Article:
Heading hierarchy - let's make it dynamic

Topics: General, Writing themes
Developer
Oct 19, 2011 at 6:58 PM

The problem

I see that the first heading (h1) is used in many occasions (like Widget.Wrapper.cshtml and Parts.RoutableTitle_Summary.cshtml).  Together that the header commonly has the title in an h1 quickly makes situations where there will be 3-6 h1-s on the page.

In my opinion there should be most of the time one h1 (the title of the page: in case of a Page this is directly the page title; in the case of a blogpost the title of the post), and all subsequent titles should be of lower level. In addition to this the problem of breaking the hierarchy quickly arises with list containers: for example the Blog page has a title (the name of the blog) of h1, then the individual blogposts have a title too, all with h1. The hierarchy of headings is not present.

The html specification is quite loose about headings, so it could be of course a subject of debate what h1 really should be but I think we can all agree that the levels of headings should reflect the hierarchy of the content.

How it should work

The level of headings is therefore the matter of position (like whether the item is inside a container or not) and should be dynamic, not hard-coded. As a quick example of how placement-sensitive headings could work, take again the example of blogs (where the level of list items are the level of headings, respectively, not necessarily the sequential order of elements!):

Example one:

  • Stephan's blog
    • My last day
      • My morning
      • My evening
    • My last week
      • My monday
      • My sunday
    • ...

The same blogposts if listed in a sidebar widget on a page (not that here are to h1-s):

  • About me
    • How I was born
    • My childhood
    • Teenage...
  • Recent blogposts
    • My last day
    • My last week

And one blogpost on an individual page:

  • My last day
    • My morning
    • My evening
      • Comments

Since summaries don't contain markup, and therefore no headings are present, the problem can be narrowed down to blog post titles. However I think we should really find a general solution, fitting all sizes.

A possible solution

Dynamic headings could be achieved with custom html helpers that would always generate the appropriate level of heading. It's a question, however, how the system should take track of headings added and adjust the level of headings.

What quickly comes to my mind is to use the tree of shapes: we can safely assume that if a header is in a shape that is contained by some other shape than it should be of lower level than its parent (i.e. the level of headings should reflect the depth of a node in the shape tree, but the heading's level is most likely not the same as the depth of the shape it is in). Heading levels should therefore increment with shape depth. So for example take this actual shape tree I got from the visualization of the shape tracer (excerpt, shapes containing a heading outlined bold):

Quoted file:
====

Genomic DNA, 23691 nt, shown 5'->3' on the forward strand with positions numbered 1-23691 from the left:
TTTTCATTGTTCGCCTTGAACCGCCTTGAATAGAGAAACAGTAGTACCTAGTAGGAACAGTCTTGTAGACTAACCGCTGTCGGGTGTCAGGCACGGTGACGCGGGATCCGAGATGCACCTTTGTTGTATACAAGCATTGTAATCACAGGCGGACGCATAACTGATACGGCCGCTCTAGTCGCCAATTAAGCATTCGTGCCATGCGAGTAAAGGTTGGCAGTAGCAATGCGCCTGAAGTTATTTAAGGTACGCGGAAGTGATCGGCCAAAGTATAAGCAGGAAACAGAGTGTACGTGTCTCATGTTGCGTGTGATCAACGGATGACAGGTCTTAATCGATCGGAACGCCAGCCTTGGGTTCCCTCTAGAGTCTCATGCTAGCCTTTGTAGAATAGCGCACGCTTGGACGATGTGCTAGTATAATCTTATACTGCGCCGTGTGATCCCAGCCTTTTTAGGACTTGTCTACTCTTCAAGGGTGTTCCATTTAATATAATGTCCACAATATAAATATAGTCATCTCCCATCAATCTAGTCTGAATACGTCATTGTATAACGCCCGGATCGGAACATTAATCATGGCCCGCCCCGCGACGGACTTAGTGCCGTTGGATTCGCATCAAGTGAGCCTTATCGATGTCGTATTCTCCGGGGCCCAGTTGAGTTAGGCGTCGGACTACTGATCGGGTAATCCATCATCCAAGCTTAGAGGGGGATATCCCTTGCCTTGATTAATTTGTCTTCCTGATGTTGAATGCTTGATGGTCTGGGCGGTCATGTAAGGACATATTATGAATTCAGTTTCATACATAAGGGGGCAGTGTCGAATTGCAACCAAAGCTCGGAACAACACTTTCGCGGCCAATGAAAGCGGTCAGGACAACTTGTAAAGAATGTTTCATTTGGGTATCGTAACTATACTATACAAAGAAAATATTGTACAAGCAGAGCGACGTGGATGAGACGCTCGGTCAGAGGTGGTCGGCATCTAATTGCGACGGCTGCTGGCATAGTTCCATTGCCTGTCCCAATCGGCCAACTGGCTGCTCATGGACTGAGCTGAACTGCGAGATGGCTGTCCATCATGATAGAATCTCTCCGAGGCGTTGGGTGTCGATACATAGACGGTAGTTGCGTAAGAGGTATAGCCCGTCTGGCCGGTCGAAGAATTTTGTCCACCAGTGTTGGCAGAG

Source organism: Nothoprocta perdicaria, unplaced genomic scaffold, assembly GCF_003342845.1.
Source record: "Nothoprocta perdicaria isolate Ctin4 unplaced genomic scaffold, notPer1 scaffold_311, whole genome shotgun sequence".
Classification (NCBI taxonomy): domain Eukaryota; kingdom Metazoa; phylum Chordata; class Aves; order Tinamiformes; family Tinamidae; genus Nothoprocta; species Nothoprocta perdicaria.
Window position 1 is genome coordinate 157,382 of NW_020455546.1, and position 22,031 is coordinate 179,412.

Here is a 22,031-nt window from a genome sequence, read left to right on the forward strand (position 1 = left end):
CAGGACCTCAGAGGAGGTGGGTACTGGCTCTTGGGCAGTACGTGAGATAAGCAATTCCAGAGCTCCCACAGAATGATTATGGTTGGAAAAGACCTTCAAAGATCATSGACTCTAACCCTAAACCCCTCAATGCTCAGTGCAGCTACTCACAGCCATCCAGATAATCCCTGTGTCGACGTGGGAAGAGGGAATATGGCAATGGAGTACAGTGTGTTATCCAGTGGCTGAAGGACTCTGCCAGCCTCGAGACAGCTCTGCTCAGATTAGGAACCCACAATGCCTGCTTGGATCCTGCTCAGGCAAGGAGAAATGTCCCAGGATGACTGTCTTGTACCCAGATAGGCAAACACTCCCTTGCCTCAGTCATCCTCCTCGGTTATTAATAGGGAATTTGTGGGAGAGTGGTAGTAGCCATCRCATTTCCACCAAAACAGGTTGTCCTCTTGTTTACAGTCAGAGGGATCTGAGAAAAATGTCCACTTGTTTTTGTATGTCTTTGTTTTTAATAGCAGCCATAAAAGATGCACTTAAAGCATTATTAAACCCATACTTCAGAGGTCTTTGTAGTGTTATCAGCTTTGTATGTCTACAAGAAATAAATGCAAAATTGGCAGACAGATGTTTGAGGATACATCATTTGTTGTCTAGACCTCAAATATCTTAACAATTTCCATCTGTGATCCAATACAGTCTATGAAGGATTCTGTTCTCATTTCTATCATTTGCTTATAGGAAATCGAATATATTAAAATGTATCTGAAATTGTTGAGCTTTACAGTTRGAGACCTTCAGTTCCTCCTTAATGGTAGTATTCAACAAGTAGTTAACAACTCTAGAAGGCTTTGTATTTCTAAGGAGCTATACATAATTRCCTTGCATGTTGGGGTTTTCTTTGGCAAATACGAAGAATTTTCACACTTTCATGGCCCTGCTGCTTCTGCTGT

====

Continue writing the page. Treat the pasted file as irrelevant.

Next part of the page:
• Zone[Content]
    • Content (a blog)
      • Parts_RoutableTitle
    • List (posts)
      • Content
        • Parts_RoutableTitle_Summary
      • Content
        • Parts_RoutableTitle_Summary
  • Zone[AsideSecond]
    • Widget (in Widget.Wrapper)
    • Widget

All headings were h1-s. This with dynamic headings could look like the following:

  • Zone[Content]
    • Content (a blog)
      • Parts_RoutableTitle H1
    • List (posts)
      • Content
        • Parts_RoutableTitle_Summary H2
      • Content
        • Parts_RoutableTitle_Summary H2
  • Zone[AsideSecond]
    • Widget (in Widget.Wrapper) H1
    • Widget H1

There comes the problem how the system should handle user-defined headings (like ones written in html widgets or blogposts). The easy way would be to assume that these headings will only show where the user wants them to (e.g. headings in blogposts won't show in summaries anyway), so we shouln't worry about them. Another approach would be to somehow implement dynamic headings with user-defined headings too, maybe with the usage of the newly introduced tokens, but I don't have enough knowledge to judge that.

Quick solution without over-engineering what could be simple and by not taking the complicators' gloves

Let's change that h1 to h2 in /Core/Routable/Views/Parts.RoutableTitle_Summary.cshtml and instruct users to start with h2 when writing content :-). Should I submit a patch? :-)

Coordinator
Oct 19, 2011 at 7:39 PM
Edited Oct 19, 2011 at 7:50 PM

Well, no :) There is actually no debate to be had here as the HTML 5 specification is pretty clear on the subject:

"Sections may contain headings of any rank, but authors are strongly encouraged to either use only h1 elements, or to use elements of the appropriate rank for the section's nesting level"
http://dev.w3.org/html5/spec-author-view/headings-and-sections.html
http://www.whatwg.org/specs/web-apps/current-work/multipage/sections.html#headings-and-sections

Well, in fact I see where you're getting at but couldn't that result be obtained in your theme?

Developer
Oct 19, 2011 at 7:48 PM
Edited Oct 19, 2011 at 7:52 PM

My bad... I totally missed the sectioning :-D. Then there is really nothing to change here.

Coordinator
Oct 19, 2011 at 7:50 PM
Edited Oct 19, 2011 at 7:51 PM

Yeah, each of those post summaries are like mini-documents with their own local navigation...